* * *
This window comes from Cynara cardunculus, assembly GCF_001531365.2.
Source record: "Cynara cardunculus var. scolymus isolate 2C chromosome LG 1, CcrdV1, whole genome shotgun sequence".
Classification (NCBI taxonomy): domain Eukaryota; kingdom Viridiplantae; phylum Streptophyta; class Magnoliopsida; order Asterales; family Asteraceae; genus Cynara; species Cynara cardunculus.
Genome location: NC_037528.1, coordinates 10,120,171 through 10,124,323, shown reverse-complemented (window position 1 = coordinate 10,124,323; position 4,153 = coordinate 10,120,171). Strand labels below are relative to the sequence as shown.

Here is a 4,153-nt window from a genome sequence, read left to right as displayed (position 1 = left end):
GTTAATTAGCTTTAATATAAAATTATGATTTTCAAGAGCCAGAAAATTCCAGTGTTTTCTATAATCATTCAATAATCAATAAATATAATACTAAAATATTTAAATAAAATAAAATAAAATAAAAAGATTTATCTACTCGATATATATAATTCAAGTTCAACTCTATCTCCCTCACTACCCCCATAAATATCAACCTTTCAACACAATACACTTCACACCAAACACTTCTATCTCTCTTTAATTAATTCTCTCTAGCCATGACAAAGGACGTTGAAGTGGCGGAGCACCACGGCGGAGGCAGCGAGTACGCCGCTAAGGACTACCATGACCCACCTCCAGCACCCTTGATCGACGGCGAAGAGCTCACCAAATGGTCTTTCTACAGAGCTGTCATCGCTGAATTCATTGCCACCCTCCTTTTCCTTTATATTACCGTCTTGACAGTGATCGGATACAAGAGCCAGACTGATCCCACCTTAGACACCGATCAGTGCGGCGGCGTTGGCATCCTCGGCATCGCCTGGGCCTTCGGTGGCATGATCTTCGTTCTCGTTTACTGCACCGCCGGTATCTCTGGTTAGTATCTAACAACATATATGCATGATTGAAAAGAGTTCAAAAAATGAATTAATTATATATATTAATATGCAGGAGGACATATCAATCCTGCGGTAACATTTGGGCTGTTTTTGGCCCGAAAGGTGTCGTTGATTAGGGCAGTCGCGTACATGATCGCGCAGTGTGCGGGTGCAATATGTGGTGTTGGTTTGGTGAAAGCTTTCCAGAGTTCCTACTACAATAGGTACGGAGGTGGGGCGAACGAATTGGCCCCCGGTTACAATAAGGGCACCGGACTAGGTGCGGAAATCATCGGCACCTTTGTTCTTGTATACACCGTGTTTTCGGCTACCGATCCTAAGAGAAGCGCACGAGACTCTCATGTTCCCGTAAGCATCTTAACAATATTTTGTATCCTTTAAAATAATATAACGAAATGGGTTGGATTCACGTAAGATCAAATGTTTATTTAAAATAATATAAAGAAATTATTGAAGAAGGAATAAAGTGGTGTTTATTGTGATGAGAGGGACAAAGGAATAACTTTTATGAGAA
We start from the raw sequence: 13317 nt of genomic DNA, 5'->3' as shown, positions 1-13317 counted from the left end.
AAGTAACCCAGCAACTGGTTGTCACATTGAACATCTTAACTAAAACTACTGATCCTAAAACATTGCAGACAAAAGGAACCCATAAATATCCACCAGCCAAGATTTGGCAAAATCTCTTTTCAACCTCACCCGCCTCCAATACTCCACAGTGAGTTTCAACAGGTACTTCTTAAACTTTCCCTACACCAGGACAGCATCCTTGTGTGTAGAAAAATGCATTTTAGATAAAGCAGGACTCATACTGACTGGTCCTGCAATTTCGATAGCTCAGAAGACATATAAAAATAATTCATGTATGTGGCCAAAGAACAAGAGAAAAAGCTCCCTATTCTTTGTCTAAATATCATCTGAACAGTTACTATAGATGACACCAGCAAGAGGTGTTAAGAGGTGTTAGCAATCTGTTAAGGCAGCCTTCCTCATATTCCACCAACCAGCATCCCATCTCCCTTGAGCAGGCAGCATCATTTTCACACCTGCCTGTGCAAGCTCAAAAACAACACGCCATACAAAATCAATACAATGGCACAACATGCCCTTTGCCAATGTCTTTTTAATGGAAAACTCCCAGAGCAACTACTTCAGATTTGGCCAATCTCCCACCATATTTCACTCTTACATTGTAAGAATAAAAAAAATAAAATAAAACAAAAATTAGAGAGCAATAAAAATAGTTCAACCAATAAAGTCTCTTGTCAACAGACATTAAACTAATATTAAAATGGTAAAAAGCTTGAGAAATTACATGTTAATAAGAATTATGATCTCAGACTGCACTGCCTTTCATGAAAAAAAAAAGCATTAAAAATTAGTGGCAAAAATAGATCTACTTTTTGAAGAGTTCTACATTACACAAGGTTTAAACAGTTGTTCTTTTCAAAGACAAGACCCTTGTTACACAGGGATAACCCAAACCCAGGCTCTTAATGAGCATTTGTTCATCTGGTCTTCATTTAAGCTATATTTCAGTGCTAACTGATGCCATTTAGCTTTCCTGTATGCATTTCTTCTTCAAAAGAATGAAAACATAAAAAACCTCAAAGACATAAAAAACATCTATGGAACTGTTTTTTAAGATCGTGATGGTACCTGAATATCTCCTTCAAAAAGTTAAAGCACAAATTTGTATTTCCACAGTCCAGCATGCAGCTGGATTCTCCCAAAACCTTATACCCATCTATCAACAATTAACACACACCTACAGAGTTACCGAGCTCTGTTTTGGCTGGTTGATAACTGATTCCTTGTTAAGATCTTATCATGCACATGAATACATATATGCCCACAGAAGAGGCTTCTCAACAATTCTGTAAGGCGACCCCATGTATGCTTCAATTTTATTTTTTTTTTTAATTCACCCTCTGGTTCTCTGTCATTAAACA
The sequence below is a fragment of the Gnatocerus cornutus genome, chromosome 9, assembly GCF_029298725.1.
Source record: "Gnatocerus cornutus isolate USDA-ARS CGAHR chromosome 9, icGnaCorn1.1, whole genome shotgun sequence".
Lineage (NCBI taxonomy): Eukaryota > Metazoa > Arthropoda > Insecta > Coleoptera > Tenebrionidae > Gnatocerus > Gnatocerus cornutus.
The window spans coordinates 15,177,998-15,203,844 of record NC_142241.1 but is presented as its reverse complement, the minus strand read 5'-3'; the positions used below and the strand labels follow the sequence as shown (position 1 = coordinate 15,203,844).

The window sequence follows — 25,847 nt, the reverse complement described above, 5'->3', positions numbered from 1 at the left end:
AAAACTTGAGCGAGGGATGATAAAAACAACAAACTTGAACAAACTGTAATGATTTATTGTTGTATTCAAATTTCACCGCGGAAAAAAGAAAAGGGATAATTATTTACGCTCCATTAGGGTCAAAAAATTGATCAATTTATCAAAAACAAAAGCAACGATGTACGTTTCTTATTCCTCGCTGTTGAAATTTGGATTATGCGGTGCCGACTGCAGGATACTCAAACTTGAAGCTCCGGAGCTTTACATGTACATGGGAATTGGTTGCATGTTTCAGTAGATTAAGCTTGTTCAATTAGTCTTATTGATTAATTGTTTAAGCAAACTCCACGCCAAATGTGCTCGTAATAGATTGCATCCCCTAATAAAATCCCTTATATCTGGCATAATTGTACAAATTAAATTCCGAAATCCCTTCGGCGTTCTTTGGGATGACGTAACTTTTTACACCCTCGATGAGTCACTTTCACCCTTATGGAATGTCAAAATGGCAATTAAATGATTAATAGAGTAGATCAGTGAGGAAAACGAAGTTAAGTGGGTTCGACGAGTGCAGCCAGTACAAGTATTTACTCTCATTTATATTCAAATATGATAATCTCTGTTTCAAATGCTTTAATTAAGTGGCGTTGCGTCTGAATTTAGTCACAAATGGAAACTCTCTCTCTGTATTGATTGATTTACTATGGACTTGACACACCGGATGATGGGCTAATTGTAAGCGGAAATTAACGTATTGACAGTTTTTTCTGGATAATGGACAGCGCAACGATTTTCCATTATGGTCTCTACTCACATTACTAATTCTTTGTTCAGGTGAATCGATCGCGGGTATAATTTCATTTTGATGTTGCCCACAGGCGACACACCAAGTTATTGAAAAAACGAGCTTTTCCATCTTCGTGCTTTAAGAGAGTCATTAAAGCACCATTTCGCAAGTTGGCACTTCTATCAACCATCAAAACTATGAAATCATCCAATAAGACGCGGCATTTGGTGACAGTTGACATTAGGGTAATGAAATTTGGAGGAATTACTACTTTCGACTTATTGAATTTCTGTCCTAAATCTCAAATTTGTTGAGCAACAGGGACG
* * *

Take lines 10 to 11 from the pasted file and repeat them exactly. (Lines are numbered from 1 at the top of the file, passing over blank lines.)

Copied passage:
Source record: "Gnatocerus cornutus isolate USDA-ARS CGAHR chromosome 9, icGnaCorn1.1, whole genome shotgun sequence".
Lineage (NCBI taxonomy): Eukaryota > Metazoa > Arthropoda > Insecta > Coleoptera > Tenebrionidae > Gnatocerus > Gnatocerus cornutus.